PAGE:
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Many memorials have been erected to commemorate World War II; but the Normandy American Cemetery and Memorial has particular significance for D-Day veterans as it represents the final resting place of 9,387 Americans who perished at Normandy, and 307 graves are marked unknown. Another 1,557 names are inscribed on a wall there who lost their lives but could not be located or identified.

At the cemetery during the 40th anniversary of D-day, President Ronald Reagan asked, “Where do we find them? Where do we find such men? And the answer came almost as quickly as I had asked the question; where we have always found them in this country; on the farms, in the shops, the stores and the offices. They are just the product of the freest society the world has ever known.

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And that’s just the point–the lesson taught by the veterans of D-Day, and all the other veterans who fought for our country is simple: Freedom is not free. It has to be paid for by the sweat and blood of those willing to fight and protect it. We must be mindful of their sacrifice well after the last Normandy veteran has passed.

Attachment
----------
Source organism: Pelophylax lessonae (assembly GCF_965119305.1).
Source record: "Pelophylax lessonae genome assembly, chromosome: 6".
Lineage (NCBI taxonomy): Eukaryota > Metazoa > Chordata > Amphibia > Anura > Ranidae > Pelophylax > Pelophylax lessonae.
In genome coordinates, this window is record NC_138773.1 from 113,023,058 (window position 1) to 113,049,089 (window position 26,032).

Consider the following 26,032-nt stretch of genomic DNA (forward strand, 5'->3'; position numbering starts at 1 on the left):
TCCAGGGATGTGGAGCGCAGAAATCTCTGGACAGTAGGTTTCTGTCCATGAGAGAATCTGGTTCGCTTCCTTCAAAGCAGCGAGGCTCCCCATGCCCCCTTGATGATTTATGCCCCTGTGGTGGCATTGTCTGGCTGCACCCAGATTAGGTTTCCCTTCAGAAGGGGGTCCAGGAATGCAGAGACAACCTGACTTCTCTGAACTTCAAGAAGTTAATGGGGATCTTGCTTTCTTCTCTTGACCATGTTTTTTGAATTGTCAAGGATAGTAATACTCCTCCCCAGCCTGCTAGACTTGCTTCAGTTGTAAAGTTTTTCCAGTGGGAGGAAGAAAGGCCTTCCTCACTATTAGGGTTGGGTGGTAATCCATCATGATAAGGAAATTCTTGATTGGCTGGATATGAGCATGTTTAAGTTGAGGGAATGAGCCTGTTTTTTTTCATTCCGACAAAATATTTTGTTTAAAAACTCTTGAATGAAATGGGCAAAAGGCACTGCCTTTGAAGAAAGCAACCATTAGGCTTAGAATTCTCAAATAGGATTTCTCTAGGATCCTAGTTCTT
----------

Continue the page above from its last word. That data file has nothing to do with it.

As Reagan said at the 40th, “We will always remember. We will always be proud. We will always be prepared, so we may be always free.

Let us hope future generations will be able to rise to the occasion when called upon, just as the D-Day vets did. Congratulations veterans, and Thank You.

For more information on D-Day, see the National WW2 Museum.

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Keep the Faith!

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Photo credit: Bill Strain (Flickr)

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